This awareness of its influences may be Four Weddings attempt to set itself apart from the pack. For the past five years, TV has been a refuge for a genre that the movies had long since forsaken. You’re the Worst, Catastrophe, Jane the Virgin, and Kaling’s own The Mindy Project toyed with the possibilities of tracking a relationship’s life, not just its inception. Crazy Ex-Girlfriend went the extra mile by attacking the romantic comedy’s underlying themes; even animated smutfest Big Mouth released a Valentine’s Day special modeled after When Harry Met Sally. More recently, the rise of streaming services has enabled the resurgence of the more digestible feature-length romance.

The reasons for this revival are manifold, from shifting market forces to untapped audience demand. But one of the biggest contributing factors to the rom-com’s second wave is also the simplest: The fans who grew up on, and had their sensibilities informed by, works like the original Four Weddings are now old and established enough to launch projects of their own. Kaling herself is a dedicated disciple of the meet-cute and its consequences. Along with The Mindy Project and this summer’s Late Night, Four Weddings completes a trifecta of projects in which Kaling both replicates her inspirations and tweaks them: by splicing the rom-com and the sitcom (Mindy); by recasting the rom-com into a platonic story about work (Late Night); by literally remaking a touchstone in her generation’s image (Four Weddings). Four Weddings, like its creator, is both conscious of its predecessors and chooses to wear that consciousness on its sleeve. Unfortunately, invoking the bar it’s trying to meet quickly backfires.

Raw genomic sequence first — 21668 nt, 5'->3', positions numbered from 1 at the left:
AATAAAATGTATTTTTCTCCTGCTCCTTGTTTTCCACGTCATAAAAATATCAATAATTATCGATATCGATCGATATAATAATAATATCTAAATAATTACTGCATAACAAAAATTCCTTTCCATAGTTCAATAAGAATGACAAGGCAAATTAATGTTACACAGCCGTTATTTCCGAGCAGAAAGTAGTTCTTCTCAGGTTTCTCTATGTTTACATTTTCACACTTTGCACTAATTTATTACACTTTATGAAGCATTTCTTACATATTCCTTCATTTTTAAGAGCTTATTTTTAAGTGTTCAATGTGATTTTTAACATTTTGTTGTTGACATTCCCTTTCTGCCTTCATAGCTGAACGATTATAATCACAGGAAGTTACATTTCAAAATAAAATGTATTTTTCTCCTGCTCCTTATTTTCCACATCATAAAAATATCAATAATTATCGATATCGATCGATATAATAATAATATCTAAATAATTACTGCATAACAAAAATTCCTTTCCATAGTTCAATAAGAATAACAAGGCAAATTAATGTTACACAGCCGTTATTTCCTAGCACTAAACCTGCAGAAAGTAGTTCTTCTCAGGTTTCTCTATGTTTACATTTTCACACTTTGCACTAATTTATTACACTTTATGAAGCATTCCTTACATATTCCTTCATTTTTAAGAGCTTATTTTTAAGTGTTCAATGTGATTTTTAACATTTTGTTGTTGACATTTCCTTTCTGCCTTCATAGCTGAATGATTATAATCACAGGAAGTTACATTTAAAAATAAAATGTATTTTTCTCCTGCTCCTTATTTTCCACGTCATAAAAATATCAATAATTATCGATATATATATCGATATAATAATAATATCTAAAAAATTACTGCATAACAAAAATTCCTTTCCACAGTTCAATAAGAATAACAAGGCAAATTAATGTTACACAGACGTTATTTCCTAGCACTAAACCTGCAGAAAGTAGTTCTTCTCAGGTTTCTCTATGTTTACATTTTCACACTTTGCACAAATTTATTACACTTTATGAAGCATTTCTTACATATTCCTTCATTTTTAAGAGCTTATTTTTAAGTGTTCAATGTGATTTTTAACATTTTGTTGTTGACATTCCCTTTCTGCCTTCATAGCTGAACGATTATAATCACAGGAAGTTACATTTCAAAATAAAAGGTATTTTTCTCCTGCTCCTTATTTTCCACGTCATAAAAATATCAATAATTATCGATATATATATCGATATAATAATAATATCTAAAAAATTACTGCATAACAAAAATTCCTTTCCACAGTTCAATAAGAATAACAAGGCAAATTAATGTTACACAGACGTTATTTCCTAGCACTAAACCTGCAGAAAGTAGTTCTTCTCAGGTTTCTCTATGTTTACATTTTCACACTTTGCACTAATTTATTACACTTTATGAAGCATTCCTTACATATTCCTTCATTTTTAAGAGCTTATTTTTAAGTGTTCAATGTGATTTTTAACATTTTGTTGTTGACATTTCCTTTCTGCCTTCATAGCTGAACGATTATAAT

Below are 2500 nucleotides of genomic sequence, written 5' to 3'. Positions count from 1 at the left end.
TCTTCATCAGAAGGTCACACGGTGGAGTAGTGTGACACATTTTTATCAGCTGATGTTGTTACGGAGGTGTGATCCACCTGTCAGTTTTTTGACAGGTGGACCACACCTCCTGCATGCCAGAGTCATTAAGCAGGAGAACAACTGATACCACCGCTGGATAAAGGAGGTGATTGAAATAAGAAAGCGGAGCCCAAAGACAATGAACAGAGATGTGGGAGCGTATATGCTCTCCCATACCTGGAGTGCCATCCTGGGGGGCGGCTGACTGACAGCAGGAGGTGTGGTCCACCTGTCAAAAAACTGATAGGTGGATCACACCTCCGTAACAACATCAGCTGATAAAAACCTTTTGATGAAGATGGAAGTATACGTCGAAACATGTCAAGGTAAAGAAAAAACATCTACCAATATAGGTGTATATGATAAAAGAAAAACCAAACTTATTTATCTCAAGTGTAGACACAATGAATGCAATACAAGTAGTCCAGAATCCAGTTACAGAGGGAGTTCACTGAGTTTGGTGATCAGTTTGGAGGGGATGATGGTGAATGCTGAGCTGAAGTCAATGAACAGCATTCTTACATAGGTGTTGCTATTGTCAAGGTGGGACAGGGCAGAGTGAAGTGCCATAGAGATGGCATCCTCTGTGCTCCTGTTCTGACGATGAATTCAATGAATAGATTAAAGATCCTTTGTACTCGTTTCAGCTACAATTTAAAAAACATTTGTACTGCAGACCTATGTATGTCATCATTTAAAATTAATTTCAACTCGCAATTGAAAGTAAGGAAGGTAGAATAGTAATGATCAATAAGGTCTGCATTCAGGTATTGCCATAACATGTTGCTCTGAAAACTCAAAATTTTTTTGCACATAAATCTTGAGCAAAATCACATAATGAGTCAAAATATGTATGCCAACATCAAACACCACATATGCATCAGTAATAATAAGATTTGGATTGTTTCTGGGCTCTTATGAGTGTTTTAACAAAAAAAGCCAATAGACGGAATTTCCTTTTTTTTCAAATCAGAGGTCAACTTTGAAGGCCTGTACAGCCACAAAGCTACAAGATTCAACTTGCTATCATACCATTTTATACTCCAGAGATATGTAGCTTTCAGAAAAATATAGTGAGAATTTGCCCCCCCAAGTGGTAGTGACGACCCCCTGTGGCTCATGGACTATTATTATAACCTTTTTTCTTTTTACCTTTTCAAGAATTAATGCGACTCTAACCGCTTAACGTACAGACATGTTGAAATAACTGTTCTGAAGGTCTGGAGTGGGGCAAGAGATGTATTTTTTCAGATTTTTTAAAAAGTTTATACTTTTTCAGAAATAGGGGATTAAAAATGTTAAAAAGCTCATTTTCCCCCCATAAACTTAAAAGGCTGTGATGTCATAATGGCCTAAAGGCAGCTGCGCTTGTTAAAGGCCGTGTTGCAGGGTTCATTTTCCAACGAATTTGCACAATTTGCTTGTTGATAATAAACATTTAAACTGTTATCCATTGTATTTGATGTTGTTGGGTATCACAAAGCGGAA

The reception for Four Weddings has thus far not been kind, and it’s easy to see why. Emmanuel, best known as Daenerys’s deputy Missandei on Game of Thrones, is asked to lead an entire show while also shouldering an American accent she can’t quite sell. The result is harmful to Four Weddings realism, but absolutely devastating to its comedy. Emmanuel struggles to deliver the zippy banter that’s essential to the rom-com’s comforting vibe. And her castmates don’t rise up to fill the vacuum. Patel and Rittenhouse fall flat, always giving the impression they’re reading lines someone else has delivered to them and never convincing the viewer their zingers are things their characters would actually say. Reynolds and Smith are more experienced comedy hands—Smith played a rebellious rapper on You’re the Worst, Reynolds a bummed-out hipster on Search Party—playing tennis without partners.